Language and cultural barriers can make finding the resources to migrate highly daunting. With LiveBinders, the European Commission-sponsored Info4Migrants project is organizing language and job information better to help bring talent where it’s needed across the EU.
The European Union bridges cultures and languages to forge a single economic area for the continent’s 400 million residents. While the EU has overcome many of the barriers to talent flowing easily across borders, challenges of integration remain. The EU therefore sponsors dozens of programs designed to help make migration easier by providing migrant Europeans with training and resources to help them get accustomed to their new homes.
As the Finnish partner for one such project, the UK-led Info4Migrants, Veronica Gelfgren was tasked with compiling a wealth of resources for migrants to Finland alongside partners focusing on migration in Austria, Sweden, Bulgaria, and Spain. In searching for a platform on which to host these Finnish migration resources, Gelfgren wanted to reduce language and organizational barriers as much as possible, and free users from having to navigate a tangle of links to disparate web pages.
While most information relevant to migrants is hosted on the web, the resources are spread out across different domains and navigation structures. The problem was not a lack of information, it’s that the right information was obscured in the abundance of information. This not only posed organizational challenges for users of the Finland Info4Migrants project, but also made it difficult to track how often the material was being used, a key component for gauging the project’s success. Gelfgren explained, “For the Finland binder, there is a lot of information available online, but for a foreigner to find it all in English is not that easy. This is the reason we created the LiveBinder, to host the English pages all in one place.”
Before adopting LiveBinders, Gelfgren kept track of Info4Migrants’ web resources with lists of links kept in Microsoft Word documents and with browser bookmarks. While this worked for simple cataloguing, the system reached its limitations when anything had to be shared or worked on by others. With LiveBinders, Gelfgren was able to invite others to contribute resources, opening the project to more information than ever.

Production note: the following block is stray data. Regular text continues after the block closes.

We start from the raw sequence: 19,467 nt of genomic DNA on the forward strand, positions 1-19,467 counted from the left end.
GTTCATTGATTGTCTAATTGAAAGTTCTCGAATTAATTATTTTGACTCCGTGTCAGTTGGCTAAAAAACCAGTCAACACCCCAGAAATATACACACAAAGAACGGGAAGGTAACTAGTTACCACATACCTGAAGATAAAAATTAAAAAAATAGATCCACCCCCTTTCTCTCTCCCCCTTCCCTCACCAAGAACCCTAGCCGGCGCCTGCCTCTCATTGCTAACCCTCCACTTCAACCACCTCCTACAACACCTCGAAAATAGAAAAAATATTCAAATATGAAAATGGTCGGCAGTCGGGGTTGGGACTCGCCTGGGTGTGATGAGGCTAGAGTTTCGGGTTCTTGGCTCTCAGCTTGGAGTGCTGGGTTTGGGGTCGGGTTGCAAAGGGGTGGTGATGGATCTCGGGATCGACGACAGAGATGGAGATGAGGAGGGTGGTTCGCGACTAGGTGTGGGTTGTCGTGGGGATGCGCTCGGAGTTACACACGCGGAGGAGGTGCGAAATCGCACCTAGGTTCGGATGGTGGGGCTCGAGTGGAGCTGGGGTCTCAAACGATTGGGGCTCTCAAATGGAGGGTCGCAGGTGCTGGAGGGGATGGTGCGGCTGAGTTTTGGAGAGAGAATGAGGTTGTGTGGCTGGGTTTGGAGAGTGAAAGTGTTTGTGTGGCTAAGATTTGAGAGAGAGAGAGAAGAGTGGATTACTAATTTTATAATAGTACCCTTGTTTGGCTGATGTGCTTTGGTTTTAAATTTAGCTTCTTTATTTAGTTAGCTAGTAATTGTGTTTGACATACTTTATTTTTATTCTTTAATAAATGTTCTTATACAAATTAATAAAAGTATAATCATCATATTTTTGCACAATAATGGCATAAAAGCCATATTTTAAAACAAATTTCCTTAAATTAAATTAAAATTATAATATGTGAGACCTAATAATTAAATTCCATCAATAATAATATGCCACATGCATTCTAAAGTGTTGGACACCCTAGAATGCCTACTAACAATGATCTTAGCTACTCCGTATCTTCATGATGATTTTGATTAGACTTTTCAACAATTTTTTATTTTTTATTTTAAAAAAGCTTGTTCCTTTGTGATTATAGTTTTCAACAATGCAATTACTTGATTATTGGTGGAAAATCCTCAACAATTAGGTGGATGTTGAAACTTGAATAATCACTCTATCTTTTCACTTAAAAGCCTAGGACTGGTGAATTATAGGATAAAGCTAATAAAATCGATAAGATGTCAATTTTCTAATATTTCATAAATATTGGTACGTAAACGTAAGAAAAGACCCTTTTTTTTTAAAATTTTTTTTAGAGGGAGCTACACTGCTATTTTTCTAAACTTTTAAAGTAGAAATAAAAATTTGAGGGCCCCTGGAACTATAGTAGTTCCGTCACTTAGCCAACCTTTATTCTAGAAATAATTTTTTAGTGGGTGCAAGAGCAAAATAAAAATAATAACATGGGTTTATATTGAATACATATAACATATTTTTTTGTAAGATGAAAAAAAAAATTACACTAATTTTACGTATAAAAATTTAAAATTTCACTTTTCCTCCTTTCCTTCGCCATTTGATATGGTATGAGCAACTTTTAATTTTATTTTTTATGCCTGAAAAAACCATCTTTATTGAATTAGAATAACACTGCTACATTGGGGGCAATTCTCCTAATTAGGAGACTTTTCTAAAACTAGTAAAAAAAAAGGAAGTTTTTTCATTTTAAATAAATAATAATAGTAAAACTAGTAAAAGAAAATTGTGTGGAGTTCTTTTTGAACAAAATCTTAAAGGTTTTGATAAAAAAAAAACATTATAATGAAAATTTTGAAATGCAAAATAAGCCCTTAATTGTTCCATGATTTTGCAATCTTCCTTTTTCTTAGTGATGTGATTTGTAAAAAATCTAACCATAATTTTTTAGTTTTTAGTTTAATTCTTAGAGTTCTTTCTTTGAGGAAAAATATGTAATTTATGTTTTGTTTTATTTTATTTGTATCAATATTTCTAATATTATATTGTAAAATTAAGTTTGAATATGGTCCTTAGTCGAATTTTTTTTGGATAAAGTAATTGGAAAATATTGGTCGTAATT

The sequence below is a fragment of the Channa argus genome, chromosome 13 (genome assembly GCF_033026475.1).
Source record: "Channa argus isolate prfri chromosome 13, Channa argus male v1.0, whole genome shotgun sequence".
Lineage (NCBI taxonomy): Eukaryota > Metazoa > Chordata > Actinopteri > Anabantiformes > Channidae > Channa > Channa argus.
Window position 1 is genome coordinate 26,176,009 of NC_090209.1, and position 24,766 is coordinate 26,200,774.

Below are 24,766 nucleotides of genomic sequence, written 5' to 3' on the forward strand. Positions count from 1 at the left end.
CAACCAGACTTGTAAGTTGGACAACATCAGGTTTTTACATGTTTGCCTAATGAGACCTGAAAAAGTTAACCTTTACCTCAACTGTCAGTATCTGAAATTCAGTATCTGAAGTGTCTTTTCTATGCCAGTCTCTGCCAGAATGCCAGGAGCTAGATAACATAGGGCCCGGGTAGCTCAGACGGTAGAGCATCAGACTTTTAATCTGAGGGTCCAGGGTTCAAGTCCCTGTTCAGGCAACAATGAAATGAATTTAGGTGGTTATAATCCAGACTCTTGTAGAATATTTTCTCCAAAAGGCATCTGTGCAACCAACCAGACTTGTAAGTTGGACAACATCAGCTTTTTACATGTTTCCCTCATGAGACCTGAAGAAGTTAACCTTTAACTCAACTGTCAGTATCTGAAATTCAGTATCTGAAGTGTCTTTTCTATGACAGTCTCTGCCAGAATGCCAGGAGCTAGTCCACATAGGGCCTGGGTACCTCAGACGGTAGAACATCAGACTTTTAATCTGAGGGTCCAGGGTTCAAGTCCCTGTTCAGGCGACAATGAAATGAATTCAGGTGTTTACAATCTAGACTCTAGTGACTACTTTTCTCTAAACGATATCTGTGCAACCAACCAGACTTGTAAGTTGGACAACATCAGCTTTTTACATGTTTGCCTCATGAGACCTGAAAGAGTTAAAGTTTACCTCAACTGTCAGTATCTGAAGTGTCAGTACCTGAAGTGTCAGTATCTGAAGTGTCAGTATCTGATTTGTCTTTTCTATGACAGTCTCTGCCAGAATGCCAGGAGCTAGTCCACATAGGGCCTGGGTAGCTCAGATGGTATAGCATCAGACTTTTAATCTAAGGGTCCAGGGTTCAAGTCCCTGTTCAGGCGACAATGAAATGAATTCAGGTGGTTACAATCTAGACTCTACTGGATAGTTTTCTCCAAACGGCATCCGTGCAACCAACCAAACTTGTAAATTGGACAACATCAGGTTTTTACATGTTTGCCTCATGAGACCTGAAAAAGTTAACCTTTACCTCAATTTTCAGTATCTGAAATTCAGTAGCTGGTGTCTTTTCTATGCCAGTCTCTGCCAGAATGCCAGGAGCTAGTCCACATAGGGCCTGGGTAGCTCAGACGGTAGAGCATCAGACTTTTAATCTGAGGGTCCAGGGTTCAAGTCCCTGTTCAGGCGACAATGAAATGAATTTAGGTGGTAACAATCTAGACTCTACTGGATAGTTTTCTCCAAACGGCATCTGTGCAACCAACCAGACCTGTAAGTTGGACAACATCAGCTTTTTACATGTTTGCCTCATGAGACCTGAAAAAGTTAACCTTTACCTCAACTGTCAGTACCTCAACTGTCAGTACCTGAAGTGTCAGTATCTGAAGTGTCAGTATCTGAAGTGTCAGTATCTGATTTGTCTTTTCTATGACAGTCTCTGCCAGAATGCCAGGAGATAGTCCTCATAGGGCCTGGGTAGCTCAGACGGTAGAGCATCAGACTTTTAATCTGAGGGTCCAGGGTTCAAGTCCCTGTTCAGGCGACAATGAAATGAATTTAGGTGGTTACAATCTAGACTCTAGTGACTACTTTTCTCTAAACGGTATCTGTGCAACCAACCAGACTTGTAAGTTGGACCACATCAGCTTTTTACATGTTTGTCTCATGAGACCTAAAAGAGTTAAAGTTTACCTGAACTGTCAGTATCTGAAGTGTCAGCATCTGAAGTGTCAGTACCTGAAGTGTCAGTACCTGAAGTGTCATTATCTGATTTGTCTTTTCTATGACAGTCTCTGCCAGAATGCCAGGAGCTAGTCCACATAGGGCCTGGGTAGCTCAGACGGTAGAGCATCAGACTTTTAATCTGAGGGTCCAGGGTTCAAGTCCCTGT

While social bookmarking sites like Pearltree and Educlipper also offered this social and collaborative element to organizing resources, Gelfgren found the robustness of the tab-based navigation and the flexibility of LiveBinders made it easier to adopt, and therefore actually implement. Said Gelfgren, “The reactions from the users and my collaborators have been great. When I have presented the binders at meetings, people have been impressed with the possibilities for arranging sets of links. . . My colleagues and I often use the binders as the primary place where we find the tools we need.”
LiveBinders was the only tool Gelfgren tried that was able to bring far-flung web resources together under one roof while offering features that would make tracking views and sharing content straightforward. According to Gelfgren, “LiveBinders was an easier way for me to organize links into a simple system where all the links could be found in one place. LiveBinders was also used as a dissemination channel . . . When working with EU projects, it is very important to show dissemination evidence, and this was easily done as you show views per binder.”
Much like the EU itself, Livebinders made it possible to unify very diverse elements under a common purpose. With LiveBinders, Gelfgren was able to bring valuable but scattered resources together for users who might otherwise never benefit from them. Said Gelfgren, “The organizations that create these resources put a lot of time and effort into creating them, and I’m happy to say that, with LiveBinders, I can help them reach the people who need them most.”